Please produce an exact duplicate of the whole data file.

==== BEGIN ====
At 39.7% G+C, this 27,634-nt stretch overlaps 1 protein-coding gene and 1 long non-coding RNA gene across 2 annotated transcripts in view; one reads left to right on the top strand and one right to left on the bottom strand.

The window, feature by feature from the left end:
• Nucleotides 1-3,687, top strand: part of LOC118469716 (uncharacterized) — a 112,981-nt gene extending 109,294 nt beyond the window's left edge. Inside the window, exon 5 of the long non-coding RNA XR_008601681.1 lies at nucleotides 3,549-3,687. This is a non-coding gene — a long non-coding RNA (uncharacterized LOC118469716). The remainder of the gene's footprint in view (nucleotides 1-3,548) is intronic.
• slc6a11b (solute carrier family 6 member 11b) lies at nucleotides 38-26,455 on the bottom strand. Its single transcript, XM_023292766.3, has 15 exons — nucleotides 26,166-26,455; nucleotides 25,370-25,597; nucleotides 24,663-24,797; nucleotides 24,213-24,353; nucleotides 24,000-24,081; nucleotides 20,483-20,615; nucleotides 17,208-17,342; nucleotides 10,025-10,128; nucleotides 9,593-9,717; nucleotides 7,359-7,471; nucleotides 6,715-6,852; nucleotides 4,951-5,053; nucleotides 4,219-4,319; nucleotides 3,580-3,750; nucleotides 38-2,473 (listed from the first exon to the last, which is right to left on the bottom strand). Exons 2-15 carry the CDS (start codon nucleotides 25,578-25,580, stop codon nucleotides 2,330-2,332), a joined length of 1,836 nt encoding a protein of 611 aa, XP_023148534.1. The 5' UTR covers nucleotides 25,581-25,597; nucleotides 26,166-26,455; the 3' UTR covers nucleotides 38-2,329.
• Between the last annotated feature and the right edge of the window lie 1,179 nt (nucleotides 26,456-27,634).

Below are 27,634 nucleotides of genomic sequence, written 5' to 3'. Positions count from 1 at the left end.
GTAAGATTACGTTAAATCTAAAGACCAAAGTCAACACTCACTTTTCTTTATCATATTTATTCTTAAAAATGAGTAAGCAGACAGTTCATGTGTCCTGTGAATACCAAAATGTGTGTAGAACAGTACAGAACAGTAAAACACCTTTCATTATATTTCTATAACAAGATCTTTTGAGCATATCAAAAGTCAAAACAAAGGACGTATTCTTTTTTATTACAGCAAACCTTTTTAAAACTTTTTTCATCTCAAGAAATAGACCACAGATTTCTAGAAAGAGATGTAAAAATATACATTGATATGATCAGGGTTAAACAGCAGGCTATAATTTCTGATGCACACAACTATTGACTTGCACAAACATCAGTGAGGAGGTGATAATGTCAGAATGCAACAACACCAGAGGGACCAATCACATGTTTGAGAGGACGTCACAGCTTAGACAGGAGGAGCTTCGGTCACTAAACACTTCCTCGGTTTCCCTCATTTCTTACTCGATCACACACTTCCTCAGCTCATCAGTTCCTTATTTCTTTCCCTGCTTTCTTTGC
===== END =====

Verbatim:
At 39.7% G+C, this 27,634-nt stretch overlaps 1 protein-coding gene and 1 long non-coding RNA gene across 2 annotated transcripts in view; one reads left to right on the top strand and one right to left on the bottom strand.

The window, feature by feature from the left end:
• Nucleotides 1-3,687, top strand: part of LOC118469716 (uncharacterized) — a 112,981-nt gene extending 109,294 nt beyond the window's left edge. Inside the window, exon 5 of the long non-coding RNA XR_008601681.1 lies at nucleotides 3,549-3,687. This is a non-coding gene — a long non-coding RNA (uncharacterized LOC118469716). The remainder of the gene's footprint in view (nucleotides 1-3,548) is intronic.
• slc6a11b (solute carrier family 6 member 11b) lies at nucleotides 38-26,455 on the bottom strand. Its single transcript, XM_023292766.3, has 15 exons — nucleotides 26,166-26,455; nucleotides 25,370-25,597; nucleotides 24,663-24,797; nucleotides 24,213-24,353; nucleotides 24,000-24,081; nucleotides 20,483-20,615; nucleotides 17,208-17,342; nucleotides 10,025-10,128; nucleotides 9,593-9,717; nucleotides 7,359-7,471; nucleotides 6,715-6,852; nucleotides 4,951-5,053; nucleotides 4,219-4,319; nucleotides 3,580-3,750; nucleotides 38-2,473 (listed from the first exon to the last, which is right to left on the bottom strand). Exons 2-15 carry the CDS (start codon nucleotides 25,578-25,580, stop codon nucleotides 2,330-2,332), a joined length of 1,836 nt encoding a protein of 611 aa, XP_023148534.1. The 5' UTR covers nucleotides 25,581-25,597; nucleotides 26,166-26,455; the 3' UTR covers nucleotides 38-2,329.
• Between the last annotated feature and the right edge of the window lie 1,179 nt (nucleotides 26,456-27,634).

Below are 27,634 nucleotides of genomic sequence, written 5' to 3'. Positions count from 1 at the left end.
GTAAGATTACGTTAAATCTAAAGACCAAAGTCAACACTCACTTTTCTTTATCATATTTATTCTTAAAAATGAGTAAGCAGACAGTTCATGTGTCCTGTGAATACCAAAATGTGTGTAGAACAGTACAGAACAGTAAAACACCTTTCATTATATTTCTATAACAAGATCTTTTGAGCATATCAAAAGTCAAAACAAAGGACGTATTCTTTTTTATTACAGCAAACCTTTTTAAAACTTTTTTCATCTCAAGAAATAGACCACAGATTTCTAGAAAGAGATGTAAAAATATACATTGATATGATCAGGGTTAAACAGCAGGCTATAATTTCTGATGCACACAACTATTGACTTGCACAAACATCAGTGAGGAGGTGATAATGTCAGAATGCAACAACACCAGAGGGACCAATCACATGTTTGAGAGGACGTCACAGCTTAGACAGGAGGAGCTTCGGTCACTAAACACTTCCTCGGTTTCCCTCATTTCTTACTCGATCACACACTTCCTCAGCTCATCAGTTCCTTATTTCTTTCCCTGCTTTCTTTGC